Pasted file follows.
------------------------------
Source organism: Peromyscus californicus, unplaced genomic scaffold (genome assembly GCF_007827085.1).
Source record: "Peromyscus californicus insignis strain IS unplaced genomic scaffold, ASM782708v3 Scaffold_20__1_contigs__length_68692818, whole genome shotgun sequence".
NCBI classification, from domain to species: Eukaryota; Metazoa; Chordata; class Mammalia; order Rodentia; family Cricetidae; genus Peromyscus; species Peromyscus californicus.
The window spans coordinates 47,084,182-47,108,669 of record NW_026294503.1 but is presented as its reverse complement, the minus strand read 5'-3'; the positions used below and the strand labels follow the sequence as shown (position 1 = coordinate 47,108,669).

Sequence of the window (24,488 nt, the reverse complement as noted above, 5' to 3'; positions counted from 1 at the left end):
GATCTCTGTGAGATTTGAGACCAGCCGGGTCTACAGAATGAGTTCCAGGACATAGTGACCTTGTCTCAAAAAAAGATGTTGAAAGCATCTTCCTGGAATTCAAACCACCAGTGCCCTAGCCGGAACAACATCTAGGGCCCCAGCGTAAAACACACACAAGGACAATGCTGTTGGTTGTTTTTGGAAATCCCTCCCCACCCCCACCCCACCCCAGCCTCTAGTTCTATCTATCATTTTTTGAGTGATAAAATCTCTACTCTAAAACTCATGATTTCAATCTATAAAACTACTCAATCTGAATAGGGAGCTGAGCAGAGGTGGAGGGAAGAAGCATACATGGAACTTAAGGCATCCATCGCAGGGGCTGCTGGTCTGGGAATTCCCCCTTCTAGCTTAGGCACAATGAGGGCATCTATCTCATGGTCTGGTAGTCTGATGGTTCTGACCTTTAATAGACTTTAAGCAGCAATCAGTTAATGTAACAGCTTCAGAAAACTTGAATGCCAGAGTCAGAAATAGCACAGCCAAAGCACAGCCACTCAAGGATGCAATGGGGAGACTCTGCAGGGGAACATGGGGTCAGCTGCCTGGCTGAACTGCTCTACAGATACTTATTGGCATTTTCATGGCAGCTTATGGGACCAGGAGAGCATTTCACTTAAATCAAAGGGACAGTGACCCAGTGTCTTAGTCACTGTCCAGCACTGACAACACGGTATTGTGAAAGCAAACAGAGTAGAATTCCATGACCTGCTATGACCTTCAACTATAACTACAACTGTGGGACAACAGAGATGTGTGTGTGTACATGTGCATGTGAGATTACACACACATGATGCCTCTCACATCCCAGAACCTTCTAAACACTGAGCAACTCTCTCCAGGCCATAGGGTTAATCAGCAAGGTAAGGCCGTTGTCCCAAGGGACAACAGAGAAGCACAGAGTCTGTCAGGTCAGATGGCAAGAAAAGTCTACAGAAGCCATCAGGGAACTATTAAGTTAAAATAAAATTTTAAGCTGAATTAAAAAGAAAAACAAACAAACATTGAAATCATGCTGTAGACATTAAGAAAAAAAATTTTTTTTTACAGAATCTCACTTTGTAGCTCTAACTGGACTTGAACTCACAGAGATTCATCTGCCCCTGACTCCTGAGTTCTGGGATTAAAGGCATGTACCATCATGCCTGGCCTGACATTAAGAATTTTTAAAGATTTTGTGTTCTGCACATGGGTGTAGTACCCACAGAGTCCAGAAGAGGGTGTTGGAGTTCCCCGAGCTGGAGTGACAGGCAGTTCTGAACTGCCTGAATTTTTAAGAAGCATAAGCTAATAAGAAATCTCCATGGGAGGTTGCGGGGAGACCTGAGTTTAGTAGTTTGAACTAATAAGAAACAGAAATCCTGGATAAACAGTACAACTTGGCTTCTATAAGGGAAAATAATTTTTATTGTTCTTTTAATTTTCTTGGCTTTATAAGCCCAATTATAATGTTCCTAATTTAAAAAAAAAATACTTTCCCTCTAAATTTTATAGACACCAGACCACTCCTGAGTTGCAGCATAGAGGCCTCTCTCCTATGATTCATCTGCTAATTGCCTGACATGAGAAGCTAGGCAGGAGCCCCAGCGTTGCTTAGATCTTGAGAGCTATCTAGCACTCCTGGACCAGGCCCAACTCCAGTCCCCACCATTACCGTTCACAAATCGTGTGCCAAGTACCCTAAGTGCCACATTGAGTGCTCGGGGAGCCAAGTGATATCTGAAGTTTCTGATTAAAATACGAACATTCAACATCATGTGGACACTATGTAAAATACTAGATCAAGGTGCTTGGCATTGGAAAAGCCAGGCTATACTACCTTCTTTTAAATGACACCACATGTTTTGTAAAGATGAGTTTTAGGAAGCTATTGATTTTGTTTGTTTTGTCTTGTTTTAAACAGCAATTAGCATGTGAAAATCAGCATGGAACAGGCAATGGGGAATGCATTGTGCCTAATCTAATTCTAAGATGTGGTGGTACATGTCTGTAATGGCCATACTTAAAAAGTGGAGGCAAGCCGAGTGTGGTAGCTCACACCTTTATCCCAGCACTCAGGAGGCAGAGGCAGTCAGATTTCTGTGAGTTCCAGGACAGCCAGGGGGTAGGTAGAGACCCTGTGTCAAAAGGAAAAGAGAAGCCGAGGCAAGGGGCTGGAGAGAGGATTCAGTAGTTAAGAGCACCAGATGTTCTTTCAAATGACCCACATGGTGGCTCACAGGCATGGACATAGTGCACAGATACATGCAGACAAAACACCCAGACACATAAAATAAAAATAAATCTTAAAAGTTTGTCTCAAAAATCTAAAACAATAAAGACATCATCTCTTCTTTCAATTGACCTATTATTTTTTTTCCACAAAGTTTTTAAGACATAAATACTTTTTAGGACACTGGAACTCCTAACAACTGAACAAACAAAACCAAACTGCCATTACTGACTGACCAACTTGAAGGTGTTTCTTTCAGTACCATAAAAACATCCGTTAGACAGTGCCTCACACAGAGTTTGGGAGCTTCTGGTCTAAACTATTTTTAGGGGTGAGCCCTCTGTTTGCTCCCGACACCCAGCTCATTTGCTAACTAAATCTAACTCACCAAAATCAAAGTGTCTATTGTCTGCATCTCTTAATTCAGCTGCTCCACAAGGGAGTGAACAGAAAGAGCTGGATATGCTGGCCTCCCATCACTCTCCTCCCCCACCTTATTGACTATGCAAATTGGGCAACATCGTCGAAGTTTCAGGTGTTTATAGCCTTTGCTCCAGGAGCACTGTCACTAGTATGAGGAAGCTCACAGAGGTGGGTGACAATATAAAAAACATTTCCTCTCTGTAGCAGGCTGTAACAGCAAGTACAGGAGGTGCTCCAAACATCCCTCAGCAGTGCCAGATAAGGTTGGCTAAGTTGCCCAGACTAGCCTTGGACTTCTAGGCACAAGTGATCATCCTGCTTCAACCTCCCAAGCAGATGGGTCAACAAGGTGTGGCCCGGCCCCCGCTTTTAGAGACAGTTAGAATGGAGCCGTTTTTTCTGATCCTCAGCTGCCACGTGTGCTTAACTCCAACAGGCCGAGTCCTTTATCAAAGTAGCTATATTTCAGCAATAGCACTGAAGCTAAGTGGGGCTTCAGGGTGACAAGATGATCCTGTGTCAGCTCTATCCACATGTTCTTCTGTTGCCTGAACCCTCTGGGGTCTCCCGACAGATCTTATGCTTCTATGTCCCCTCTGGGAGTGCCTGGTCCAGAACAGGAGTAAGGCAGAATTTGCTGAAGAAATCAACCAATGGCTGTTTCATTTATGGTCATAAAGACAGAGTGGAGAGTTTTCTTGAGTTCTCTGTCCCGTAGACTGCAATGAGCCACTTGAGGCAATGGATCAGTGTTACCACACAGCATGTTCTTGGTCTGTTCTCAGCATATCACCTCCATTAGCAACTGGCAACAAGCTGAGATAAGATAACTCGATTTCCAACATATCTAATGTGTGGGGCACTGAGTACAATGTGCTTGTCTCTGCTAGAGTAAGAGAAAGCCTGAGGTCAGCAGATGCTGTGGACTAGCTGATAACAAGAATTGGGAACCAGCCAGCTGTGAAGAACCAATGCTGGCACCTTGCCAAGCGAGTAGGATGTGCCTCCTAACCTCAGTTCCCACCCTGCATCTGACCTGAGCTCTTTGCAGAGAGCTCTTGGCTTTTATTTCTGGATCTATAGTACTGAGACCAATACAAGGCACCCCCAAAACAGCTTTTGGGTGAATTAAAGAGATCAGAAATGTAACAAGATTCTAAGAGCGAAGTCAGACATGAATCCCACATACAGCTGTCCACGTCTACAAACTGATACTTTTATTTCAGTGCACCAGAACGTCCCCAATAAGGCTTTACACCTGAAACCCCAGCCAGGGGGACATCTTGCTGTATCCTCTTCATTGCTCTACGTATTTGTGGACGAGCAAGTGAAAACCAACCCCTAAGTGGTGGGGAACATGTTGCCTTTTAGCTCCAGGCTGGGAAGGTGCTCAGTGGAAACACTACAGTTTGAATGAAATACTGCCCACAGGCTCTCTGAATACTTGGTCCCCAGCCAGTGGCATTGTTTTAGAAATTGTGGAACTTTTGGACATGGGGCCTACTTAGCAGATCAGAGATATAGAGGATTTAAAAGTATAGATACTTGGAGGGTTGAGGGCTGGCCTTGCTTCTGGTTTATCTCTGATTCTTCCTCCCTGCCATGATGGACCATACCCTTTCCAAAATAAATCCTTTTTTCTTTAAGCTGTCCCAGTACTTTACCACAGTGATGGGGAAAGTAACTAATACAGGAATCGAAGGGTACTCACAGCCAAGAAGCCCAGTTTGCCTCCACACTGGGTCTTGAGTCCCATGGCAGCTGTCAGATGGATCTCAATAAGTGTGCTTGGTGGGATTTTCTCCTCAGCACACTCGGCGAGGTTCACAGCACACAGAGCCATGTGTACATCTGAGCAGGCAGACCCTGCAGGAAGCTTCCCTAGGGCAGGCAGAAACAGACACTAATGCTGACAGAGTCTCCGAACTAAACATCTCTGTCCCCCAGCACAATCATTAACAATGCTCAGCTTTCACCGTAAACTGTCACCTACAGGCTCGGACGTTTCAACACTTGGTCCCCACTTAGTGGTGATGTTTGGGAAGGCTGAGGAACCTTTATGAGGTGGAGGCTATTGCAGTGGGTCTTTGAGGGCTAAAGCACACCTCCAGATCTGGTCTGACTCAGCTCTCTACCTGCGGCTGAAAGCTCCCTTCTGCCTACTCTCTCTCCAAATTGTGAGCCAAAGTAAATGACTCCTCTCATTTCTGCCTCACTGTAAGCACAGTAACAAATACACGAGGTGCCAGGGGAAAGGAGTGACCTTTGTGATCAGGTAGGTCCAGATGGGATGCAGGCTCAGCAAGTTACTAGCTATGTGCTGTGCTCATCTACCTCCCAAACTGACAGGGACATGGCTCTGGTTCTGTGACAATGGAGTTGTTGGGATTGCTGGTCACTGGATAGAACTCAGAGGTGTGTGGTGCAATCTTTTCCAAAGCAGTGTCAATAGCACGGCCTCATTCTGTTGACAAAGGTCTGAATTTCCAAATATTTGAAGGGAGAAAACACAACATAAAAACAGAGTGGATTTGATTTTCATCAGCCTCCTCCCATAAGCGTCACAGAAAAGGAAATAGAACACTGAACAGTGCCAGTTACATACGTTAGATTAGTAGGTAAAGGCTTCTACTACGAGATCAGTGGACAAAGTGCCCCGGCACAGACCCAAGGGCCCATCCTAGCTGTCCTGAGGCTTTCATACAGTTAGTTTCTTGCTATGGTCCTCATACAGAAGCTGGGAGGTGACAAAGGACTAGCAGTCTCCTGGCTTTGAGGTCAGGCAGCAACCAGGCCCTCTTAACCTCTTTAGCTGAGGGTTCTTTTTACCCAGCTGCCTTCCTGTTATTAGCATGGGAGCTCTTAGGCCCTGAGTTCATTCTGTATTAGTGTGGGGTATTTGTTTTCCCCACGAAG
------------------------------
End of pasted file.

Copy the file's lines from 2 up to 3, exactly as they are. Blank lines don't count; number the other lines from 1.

Source record: "Peromyscus californicus insignis strain IS unplaced genomic scaffold, ASM782708v3 Scaffold_20__1_contigs__length_68692818, whole genome shotgun sequence".
NCBI classification, from domain to species: Eukaryota; Metazoa; Chordata; class Mammalia; order Rodentia; family Cricetidae; genus Peromyscus; species Peromyscus californicus.